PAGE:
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"Murder in the Cathedral" was written in 1935 by the great 20th century poet T.S. Eliot. The subject is Thomas a Beckett, the 12th century British churchman who was appointed archbishop of Canterbury by King Henry II. Described is the conflict between church and state and the martyrdom of Beckett in 1170. Events around Beckett's appointment and death have the fascination of being singularly illustrative of the differences in the aims of the secular state and religious authorities, and this historical episode has been delivered in the form of novels, movies, and plays. Eliot's is a verse play. The first part outlines the problems and defines Beckett's temptation to surrender his religious ideals, using a variety of figures including Beckett and a chorus of women. There is a second part that explains reasons for the murder, but between the two is inserted a sermon by Beckett. It was Eliot's first completed play. It will be returned to a church setting by the Shakespeare in Delaware Park producers. Saul Elkin will direct performances in St. Andrew's Episcopal Church, 3107 Main St., starting 7:30 p.m. Thursday and continuing at 7:30 Thursdays through Saturdays and at 5 p.m. Sundays, through Nov. 10. Phil Knoezer will play Beckett, and others include Neil Garvey, Richard Hummert, Roger Keicher, Meghan Rose Krank, Gerry Maher, John Profeta, Josh Vink, Guy Wagner and Sandra Walter.

-- Terry Doran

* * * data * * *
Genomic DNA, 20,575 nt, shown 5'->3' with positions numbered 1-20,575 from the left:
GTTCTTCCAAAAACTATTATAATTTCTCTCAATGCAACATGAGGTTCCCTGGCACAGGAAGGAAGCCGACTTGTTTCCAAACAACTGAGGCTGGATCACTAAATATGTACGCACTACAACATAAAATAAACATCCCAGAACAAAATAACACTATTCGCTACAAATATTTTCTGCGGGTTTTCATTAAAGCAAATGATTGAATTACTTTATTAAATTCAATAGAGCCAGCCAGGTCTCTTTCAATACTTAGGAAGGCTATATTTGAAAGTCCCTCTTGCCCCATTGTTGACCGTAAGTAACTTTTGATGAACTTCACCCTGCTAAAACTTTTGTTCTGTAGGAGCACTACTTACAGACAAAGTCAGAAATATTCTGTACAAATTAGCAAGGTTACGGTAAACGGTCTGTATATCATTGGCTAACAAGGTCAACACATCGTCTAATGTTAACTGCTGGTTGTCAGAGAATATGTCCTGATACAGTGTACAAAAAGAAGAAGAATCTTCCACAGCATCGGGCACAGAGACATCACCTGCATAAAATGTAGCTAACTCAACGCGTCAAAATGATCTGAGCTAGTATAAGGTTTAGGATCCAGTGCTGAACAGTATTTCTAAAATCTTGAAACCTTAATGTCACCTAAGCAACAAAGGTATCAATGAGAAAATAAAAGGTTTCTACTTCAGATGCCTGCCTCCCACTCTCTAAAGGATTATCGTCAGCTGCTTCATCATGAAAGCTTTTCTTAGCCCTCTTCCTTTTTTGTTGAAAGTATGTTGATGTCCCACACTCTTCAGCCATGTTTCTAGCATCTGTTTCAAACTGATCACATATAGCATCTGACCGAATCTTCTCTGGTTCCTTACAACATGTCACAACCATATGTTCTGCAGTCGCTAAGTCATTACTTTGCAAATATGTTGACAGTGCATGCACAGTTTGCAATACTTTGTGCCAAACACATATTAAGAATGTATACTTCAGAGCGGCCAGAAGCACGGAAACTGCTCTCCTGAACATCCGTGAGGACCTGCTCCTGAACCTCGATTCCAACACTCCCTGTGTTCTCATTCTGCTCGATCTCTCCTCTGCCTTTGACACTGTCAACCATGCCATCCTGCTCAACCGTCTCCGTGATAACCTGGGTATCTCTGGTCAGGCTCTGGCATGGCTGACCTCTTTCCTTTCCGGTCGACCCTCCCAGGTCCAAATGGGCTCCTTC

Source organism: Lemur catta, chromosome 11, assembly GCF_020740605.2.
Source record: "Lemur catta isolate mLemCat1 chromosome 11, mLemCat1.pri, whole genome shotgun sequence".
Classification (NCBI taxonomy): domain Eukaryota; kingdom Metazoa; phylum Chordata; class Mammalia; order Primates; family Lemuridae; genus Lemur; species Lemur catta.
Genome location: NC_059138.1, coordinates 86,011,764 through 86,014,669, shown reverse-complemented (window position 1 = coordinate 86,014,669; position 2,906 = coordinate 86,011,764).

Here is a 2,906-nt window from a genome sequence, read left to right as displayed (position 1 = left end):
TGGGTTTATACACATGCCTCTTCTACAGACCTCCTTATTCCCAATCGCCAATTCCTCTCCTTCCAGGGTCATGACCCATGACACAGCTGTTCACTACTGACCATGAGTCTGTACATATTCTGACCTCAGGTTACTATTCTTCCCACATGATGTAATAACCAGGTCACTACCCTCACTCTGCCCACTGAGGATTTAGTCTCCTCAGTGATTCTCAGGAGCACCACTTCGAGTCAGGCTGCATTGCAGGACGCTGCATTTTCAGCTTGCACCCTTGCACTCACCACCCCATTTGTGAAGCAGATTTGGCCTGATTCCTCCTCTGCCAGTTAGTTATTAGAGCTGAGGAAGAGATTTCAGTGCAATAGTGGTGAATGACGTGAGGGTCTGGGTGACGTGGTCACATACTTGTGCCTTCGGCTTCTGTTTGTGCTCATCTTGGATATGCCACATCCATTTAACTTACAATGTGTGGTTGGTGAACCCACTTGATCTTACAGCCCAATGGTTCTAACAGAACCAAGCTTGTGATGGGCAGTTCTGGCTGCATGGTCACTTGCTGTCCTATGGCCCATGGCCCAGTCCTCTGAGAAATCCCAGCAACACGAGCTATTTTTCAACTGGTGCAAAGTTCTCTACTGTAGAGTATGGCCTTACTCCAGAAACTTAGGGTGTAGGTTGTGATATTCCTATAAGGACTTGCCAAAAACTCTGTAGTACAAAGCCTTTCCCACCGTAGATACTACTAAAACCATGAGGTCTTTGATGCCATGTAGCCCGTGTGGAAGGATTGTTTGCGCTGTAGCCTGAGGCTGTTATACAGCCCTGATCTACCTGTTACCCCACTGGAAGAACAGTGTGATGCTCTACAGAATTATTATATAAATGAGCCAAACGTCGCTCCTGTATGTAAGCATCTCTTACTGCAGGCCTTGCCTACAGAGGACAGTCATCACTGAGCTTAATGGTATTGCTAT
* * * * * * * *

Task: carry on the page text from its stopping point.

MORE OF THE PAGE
Fast developing an enviable international reputation, the Toronto company Opera Atelier has announced that it will stage the first "period" production of Mozart's comic opera masterpiece "Don Giovanni" ever presented in North America. The performances will be in the Royal Alexandra Theatre at 8 p.m. Thursday, plus Oct. 26, 29, 30, Nov. 1 and 2, with a 3 p.m. matinee on Oct. 27. Among the advantages touted for this "period" performance are the fact that the string players among the 35 musicians of the famed Tafelmusik orchestra in the pit will be playing with gut strings, producing a softer sound and slightly lower pitch, allowing the singers on stage to sing at a lower, more manageable volume but with complete audibility. Opera Atelier's phone is (416) 925-3767.

-- Herman Trotter


Dakota Staton burst to prominence when, in 1954, she sang at a jam session at Harlem's Baby Grand jazz club, and proceeded to steal the show. That appearance landed her a contract with Capitol Records, and the resulting album, "The Late, Late Show," zoomed onto the best-seller lists. Small wonder that, in 1955, Down Beat magazine voted her Most Promising Female Vocalist. Staton has a big, bold voice. Her scatting and her rousing gospel style have led to comparisons with singer Sarah Vaughan, while her careful phrasing and polished articulation point to the influence of saxophone players. She takes a jazz approach to ballads and blues, and she especially likes rousing, boisterous numbers like "Broadway" -- a song that has become associated with her. Dakota Staton will rock the Calumet Arts Cafe on Saturday at 8:30 p.m.

-- Mary Kunz


Linda Perry, former lead singer of 4 Non Blondes, will highlight a variety of musical acts this week at the Marquee at the Tralf, 100 Theater Place. She left that lucrative band to go solo. "The bottom line was musical differences," Perry said. "The choice was between being happy or unhappy. I chose happy." Perry performs tonight at 8. Veteran rocker Graham Parker brings his Acid Bubblegum Tour to the Tralf on Tuesday at 8 p.m. The tour is named after Parker's new album. The Figgs will open the show. Hiroshima brings a jazz/fusion sound to the Tralf on Wednesday at 8 p.m.

-- Anthony Violanti

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